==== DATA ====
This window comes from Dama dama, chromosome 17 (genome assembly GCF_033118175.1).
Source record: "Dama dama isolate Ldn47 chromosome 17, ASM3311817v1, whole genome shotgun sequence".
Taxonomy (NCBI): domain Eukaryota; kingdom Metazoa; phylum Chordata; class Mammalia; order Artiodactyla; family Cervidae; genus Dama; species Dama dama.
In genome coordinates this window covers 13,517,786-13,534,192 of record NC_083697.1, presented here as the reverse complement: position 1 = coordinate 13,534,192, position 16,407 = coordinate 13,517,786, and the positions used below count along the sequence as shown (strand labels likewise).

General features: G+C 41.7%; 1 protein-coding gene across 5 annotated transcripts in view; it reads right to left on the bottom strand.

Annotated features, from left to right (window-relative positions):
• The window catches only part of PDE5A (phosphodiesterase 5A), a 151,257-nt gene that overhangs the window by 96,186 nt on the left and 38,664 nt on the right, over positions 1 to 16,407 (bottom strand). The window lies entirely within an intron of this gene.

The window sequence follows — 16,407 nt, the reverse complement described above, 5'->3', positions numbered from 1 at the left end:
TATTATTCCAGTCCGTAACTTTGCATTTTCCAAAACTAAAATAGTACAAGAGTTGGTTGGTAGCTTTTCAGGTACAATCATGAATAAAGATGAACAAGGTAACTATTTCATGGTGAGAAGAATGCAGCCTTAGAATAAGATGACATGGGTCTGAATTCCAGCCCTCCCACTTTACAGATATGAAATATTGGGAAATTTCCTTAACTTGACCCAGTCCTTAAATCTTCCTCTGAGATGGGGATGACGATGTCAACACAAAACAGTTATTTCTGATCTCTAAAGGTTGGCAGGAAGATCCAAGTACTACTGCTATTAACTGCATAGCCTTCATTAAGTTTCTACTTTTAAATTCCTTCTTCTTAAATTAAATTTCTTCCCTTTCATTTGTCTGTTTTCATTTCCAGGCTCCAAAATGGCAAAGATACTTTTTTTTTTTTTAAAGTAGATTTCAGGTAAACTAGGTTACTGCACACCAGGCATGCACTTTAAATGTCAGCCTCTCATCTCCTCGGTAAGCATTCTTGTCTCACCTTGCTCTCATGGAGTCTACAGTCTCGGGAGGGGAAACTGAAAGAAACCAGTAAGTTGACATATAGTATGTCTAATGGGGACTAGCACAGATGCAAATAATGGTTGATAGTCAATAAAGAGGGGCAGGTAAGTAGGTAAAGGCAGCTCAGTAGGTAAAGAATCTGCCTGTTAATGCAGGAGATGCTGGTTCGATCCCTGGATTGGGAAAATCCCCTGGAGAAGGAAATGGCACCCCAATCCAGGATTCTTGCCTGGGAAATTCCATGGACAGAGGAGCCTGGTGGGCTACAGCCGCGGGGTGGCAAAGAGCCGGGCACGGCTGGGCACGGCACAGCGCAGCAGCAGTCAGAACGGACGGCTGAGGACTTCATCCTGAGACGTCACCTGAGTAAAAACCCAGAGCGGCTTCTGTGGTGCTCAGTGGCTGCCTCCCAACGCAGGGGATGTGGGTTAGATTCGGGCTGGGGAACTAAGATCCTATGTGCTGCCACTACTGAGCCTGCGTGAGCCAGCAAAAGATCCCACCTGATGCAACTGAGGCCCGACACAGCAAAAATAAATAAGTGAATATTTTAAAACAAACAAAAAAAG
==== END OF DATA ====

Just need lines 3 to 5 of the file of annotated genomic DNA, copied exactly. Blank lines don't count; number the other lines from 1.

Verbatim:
Taxonomy (NCBI): domain Eukaryota; kingdom Metazoa; phylum Chordata; class Mammalia; order Artiodactyla; family Cervidae; genus Dama; species Dama dama.
In genome coordinates this window covers 13,517,786-13,534,192 of record NC_083697.1, presented here as the reverse complement: position 1 = coordinate 13,534,192, position 16,407 = coordinate 13,517,786, and the positions used below count along the sequence as shown (strand labels likewise).

General features: G+C 41.7%; 1 protein-coding gene across 5 annotated transcripts in view; it reads right to left on the bottom strand.